Proceedings magazine is a communication tool for the Coast Guard's Marine Safety & Security Council. Each quarterly magazine focuses on a specific theme of interest to the marine industry.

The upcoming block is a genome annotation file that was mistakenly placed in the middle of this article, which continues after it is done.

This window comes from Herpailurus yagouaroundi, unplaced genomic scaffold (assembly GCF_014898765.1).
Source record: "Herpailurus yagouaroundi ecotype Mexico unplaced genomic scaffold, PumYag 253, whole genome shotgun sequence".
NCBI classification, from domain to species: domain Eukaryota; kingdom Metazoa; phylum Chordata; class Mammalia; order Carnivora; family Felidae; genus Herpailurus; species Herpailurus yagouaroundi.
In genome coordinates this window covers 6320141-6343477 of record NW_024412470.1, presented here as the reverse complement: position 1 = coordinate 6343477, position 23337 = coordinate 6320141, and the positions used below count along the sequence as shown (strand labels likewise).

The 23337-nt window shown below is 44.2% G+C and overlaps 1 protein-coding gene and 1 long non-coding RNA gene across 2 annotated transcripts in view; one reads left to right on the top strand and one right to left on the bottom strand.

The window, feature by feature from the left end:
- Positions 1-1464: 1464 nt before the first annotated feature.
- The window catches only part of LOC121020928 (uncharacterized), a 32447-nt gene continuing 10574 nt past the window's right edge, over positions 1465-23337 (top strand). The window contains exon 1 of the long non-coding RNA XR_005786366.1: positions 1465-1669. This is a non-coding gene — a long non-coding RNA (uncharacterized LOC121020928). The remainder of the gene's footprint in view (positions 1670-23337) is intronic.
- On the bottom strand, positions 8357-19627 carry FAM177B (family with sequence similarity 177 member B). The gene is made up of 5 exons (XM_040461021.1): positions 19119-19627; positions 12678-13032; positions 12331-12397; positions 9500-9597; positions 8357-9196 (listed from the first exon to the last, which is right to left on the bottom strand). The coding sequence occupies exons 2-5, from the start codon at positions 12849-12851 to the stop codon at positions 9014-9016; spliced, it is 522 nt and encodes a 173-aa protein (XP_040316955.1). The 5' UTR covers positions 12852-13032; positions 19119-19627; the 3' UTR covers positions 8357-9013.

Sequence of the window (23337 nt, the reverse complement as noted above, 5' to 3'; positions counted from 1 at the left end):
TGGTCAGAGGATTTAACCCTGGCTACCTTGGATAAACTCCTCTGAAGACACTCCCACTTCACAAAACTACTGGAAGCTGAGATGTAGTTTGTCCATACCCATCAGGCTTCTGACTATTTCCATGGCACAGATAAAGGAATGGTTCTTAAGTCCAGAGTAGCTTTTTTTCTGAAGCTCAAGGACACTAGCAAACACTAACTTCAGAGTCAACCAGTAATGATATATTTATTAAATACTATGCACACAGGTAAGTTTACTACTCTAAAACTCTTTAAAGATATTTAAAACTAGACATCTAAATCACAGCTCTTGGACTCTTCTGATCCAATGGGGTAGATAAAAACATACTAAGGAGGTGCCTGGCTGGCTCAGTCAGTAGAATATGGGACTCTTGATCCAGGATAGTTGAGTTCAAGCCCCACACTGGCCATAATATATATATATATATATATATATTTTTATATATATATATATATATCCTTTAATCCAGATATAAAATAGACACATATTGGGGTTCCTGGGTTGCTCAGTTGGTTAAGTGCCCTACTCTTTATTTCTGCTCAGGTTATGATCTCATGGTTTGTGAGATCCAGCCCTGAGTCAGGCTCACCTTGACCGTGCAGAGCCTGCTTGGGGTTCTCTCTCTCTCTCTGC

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48 Proceedings Fall 2015 www.uscg.mil/proceedings Liquefed Gas Barges Bunker and cargo considerations. by LT cristinA nElson Staff Engineer U.S. Coast Guard Hazardous Materials Division Mr. roy blEibErg Director of U.S. Gas Development American Bureau of Shipping Liquefed Gas Production, Transportation, and Use An example of an LNG bunker barge. Image courtesy of GTT North America. Liquefed natural gas (LNG) has arrived on the maritime stage as a viable fuel, due in part to increasing regulatory pressure for cleaner air emissions. For this reason as well as long-term economic benefts and the desire for environ- mental leadership, the maritime transportation sectors have begun to evaluate LNG as a fuel option. LNG is a unique cryogenic liquid stored at temperatures of about -162°C. It can't be delivered to many destinations that need it via existing fuel supply networks, so suppliers must develop new infrastructure to form a liquefed natural gas supply network. Further, this new infrastructure must include liquefaction, storage, transportation, and distribu- tion capabilities. As much of the developing infrastructure will be project- and end user- specifc, the typical maritime LNG consumer requires an option that can store liquefed natural gas as well as transport and distribute it to vessels. Options Three liquefed natural gas bunkering options seem most likely: • trucks, • pier-side storage facilities, • barges. There are advantages and challenges with each method. For example, trucks can transport LNG to various ports, but they cannot accommodate large quantities, and transfer rates are relatively slow. Depending on the size of the ship, small loads will require multiple transfer operations. This raises risk, since it increases the number of times person- nel interface with the cryogenic cargo. Additionally, trucks travel along roadways, which increases land transportation risk. Pier-based storage tanks can accommodate large quantities, but they are capital-intensive and lack mobility. Barges have many desired capabilities, including: • mobility, • relatively high loading rates, • suffcient capacity for most gas-fueled ships. Barges could potentially bunker liquefied natural gas, shuttle liquefied natural gas cargo along coastal routes, meet deep-draft vessels for ship-to-ship transfer at sea, and deliver LNG cargo to whichever port has the best commer- cial opportunities. Tank Design Today, Coast Guard personnel are frequently in conversa- tion with industry members, barge designers, owners, and investors who ask about what requirements LNG barges must meet to be granted Coast Guard approval. Given LNG's unique properties, designers need comprehensive guidance before they can move forward. LNG bunker barge designers must frst decide which containment system will be employed. This will have a wide-rang- ing impact on many elements of the barge design, including the vessel arrangement, inspection access, and what operating equip- ment will be required. Additionally, there are several differ- ent types of liquefed natural gas fuel storage tanks. LNG tanks can be inde- pendent tanks, which include Type A,